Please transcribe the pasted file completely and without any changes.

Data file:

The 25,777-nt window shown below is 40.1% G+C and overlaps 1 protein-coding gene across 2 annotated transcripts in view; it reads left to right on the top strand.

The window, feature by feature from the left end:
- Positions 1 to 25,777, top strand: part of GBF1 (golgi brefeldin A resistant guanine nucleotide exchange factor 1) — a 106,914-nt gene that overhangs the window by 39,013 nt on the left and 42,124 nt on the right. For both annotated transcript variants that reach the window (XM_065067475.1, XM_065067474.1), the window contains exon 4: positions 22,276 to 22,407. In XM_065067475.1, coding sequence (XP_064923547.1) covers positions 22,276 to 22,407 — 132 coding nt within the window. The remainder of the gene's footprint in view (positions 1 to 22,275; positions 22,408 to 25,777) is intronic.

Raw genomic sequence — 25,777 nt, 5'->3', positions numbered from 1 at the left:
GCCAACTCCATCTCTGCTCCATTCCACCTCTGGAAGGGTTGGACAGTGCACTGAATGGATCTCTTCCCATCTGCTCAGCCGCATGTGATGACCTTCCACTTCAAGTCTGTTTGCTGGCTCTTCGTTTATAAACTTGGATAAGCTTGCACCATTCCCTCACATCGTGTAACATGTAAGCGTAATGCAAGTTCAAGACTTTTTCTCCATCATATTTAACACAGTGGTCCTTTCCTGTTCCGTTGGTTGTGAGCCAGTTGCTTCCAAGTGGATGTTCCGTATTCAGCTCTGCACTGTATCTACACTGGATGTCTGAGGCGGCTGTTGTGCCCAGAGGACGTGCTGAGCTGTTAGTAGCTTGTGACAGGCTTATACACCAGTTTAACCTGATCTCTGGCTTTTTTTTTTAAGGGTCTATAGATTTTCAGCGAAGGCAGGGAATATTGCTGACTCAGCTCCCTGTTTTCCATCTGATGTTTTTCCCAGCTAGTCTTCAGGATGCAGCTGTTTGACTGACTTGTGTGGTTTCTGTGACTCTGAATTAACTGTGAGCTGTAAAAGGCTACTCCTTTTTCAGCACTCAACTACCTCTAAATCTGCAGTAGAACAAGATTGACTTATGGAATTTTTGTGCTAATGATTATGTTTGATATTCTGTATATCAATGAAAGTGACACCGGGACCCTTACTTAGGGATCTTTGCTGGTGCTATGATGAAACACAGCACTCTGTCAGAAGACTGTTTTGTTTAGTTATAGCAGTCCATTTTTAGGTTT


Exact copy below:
The 25,777-nt window shown below is 40.1% G+C and overlaps 1 protein-coding gene across 2 annotated transcripts in view; it reads left to right on the top strand.

The window, feature by feature from the left end:
- Positions 1 to 25,777, top strand: part of GBF1 (golgi brefeldin A resistant guanine nucleotide exchange factor 1) — a 106,914-nt gene that overhangs the window by 39,013 nt on the left and 42,124 nt on the right. For both annotated transcript variants that reach the window (XM_065067475.1, XM_065067474.1), the window contains exon 4: positions 22,276 to 22,407. In XM_065067475.1, coding sequence (XP_064923547.1) covers positions 22,276 to 22,407 — 132 coding nt within the window. The remainder of the gene's footprint in view (positions 1 to 22,275; positions 22,408 to 25,777) is intronic.

Raw genomic sequence — 25,777 nt, 5'->3', positions numbered from 1 at the left:
GCCAACTCCATCTCTGCTCCATTCCACCTCTGGAAGGGTTGGACAGTGCACTGAATGGATCTCTTCCCATCTGCTCAGCCGCATGTGATGACCTTCCACTTCAAGTCTGTTTGCTGGCTCTTCGTTTATAAACTTGGATAAGCTTGCACCATTCCCTCACATCGTGTAACATGTAAGCGTAATGCAAGTTCAAGACTTTTTCTCCATCATATTTAACACAGTGGTCCTTTCCTGTTCCGTTGGTTGTGAGCCAGTTGCTTCCAAGTGGATGTTCCGTATTCAGCTCTGCACTGTATCTACACTGGATGTCTGAGGCGGCTGTTGTGCCCAGAGGACGTGCTGAGCTGTTAGTAGCTTGTGACAGGCTTATACACCAGTTTAACCTGATCTCTGGCTTTTTTTTTTAAGGGTCTATAGATTTTCAGCGAAGGCAGGGAATATTGCTGACTCAGCTCCCTGTTTTCCATCTGATGTTTTTCCCAGCTAGTCTTCAGGATGCAGCTGTTTGACTGACTTGTGTGGTTTCTGTGACTCTGAATTAACTGTGAGCTGTAAAAGGCTACTCCTTTTTCAGCACTCAACTACCTCTAAATCTGCAGTAGAACAAGATTGACTTATGGAATTTTTGTGCTAATGATTATGTTTGATATTCTGTATATCAATGAAAGTGACACCGGGACCCTTACTTAGGGATCTTTGCTGGTGCTATGATGAAACACAGCACTCTGTCAGAAGACTGTTTTGTTTAGTTATAGCAGTCCATTTTTAGGTTT